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Scam Ofgem email lures victims with fake energy refunds

Bogus email links to copycat website aimed at harvesting your card details
Person reading energy bill

Fraudsters are posing as the energy regulator to dupe the public into handing over personal and payment details, Which? has learned. 

Emails using the Ofgem logo claim to offer an 'energy bill rebate scheme' worth up to £450 per household, directing recipients to a fake online portal. There, victims are urged to share personal and payment details in order to claim their refund. 

The fake website - rebate-ofgem.com - was registered just days ago, but has already prompted urgent warnings from the real Ofgem. 

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Ofgem energy bill rebate email

Fake Ofgem email offering an energy rebate
Fake Ofgem email offering an energy rebate

The deceptive email comes from - info@rebate-ogem.com - and informs you that 'you are eligible to apply for [sic] energy bill rebate'. It claims you have until the 1 June 2022 to apply and to claim the rebate you must click a link in the email, which takes you to a fake site. 

Copycat Ofgem website asking for personal detail
Copycat Ofgem website asking for personal detail

On arriving at the fake site, victims are confronted with a webform in order to 'set up a direct debit', which initially requests your full name, date of birth and email address.

For the purposes of this investigation, Which? filled in the webform using some false details and found we were further prompted to enter our:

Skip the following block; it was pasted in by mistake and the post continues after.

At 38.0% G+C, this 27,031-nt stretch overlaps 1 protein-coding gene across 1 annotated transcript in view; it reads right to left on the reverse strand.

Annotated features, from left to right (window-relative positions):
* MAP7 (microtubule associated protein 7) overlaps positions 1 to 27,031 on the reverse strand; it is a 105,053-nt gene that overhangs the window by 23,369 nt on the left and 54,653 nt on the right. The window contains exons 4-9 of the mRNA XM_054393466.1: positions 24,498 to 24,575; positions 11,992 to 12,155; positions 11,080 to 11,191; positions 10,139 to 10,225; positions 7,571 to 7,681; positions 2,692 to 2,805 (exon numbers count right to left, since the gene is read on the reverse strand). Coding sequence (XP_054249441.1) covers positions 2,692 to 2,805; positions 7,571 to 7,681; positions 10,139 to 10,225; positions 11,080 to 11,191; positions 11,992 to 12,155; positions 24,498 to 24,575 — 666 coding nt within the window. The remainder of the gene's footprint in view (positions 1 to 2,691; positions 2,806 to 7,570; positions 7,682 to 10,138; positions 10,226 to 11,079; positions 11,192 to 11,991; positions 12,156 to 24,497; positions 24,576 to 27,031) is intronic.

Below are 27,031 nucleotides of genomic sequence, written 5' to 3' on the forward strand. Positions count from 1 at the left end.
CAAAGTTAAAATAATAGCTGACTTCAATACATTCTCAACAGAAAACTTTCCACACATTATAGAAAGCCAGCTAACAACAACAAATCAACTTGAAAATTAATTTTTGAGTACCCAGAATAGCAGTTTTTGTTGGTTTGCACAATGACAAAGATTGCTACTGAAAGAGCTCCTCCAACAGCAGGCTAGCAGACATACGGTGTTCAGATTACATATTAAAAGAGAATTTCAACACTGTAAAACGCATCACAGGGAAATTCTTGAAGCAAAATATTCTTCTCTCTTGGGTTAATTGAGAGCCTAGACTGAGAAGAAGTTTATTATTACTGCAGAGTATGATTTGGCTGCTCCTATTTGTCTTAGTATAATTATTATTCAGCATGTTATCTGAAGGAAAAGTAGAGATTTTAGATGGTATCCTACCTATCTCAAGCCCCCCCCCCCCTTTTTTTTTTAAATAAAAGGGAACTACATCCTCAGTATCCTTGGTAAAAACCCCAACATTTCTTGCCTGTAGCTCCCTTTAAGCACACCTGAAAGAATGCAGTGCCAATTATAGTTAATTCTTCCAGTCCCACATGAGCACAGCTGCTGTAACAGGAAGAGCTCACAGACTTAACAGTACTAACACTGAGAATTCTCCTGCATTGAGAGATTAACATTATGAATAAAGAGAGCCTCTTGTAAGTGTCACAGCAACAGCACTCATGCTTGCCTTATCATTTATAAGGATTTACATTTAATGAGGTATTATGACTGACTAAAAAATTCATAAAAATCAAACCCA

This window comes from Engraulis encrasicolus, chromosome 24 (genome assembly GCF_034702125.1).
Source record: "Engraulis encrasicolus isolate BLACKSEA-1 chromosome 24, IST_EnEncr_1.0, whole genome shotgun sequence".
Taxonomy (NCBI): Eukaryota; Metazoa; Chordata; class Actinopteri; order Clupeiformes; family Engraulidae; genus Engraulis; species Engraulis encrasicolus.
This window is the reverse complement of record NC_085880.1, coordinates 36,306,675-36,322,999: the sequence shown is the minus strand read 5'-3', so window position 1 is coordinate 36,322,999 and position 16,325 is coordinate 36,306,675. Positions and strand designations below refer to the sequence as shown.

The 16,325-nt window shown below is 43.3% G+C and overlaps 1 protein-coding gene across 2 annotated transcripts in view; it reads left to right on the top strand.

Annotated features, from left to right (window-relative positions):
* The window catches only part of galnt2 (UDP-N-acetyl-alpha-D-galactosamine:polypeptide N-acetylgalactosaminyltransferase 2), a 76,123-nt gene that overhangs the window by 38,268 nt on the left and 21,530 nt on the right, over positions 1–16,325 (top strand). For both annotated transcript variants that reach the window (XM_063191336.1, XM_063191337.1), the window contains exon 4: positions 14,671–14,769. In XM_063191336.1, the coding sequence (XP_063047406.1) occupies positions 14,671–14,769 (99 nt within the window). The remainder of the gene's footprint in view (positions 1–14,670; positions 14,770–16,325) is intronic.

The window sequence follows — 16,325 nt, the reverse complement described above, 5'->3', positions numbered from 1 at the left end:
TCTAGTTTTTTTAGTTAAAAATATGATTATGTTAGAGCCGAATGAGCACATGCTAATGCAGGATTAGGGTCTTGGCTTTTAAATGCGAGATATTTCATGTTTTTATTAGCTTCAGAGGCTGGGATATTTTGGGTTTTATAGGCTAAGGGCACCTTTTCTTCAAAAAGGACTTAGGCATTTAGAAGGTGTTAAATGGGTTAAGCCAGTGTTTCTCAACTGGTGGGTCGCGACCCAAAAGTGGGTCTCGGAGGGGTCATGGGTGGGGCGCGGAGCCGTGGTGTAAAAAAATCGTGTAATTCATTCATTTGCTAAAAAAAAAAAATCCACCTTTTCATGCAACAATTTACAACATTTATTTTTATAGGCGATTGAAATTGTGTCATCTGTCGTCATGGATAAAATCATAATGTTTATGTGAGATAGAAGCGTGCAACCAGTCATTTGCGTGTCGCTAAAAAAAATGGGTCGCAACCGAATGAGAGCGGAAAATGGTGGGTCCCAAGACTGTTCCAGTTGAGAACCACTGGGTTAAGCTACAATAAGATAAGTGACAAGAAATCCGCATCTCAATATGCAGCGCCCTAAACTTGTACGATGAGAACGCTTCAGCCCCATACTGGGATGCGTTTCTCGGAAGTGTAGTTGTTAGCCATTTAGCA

• Address and postcode
  • Email address
  • Phone number
  • Mother's maiden name
  • Payment card details.

Anyone providing these details to the scam site is likely to find their card fraudulently debited and would also be at grave risk of their identity and online accounts being taken over.

Both Which? and Ofgem have reported this scam website to the National Cyber Security Centre (NCSC). Which? has also reported it to its domain registrar, but at the time of writing, it remains live.

Find out more about identity theft and how to avoid it.

How to spot a scam energy rebate email

Highlighting the scam on Twitter, the regulator clarified that it 'would never ask for your bank details with regards to energy bills.' 

Legitimate emails from the regulator will always come from an address ending '@ofgem.gov.uk'. The regulator has also published a guide with tips on how to tell genuine Ofgem communications from false ones. 

Scammers have been quick to jump on the government’s £150 energy rebate. Local authorities are administering the rebates and the Local Government Association said councils won’t ask for bank details over the phone. We’ve also seen variations of energy rebate scams being sent by email and text message. Rebates will be issued directly to those who pay via direct debit, if you don’t pay this way then you’ll be contacted via a letter to explain how to claim.

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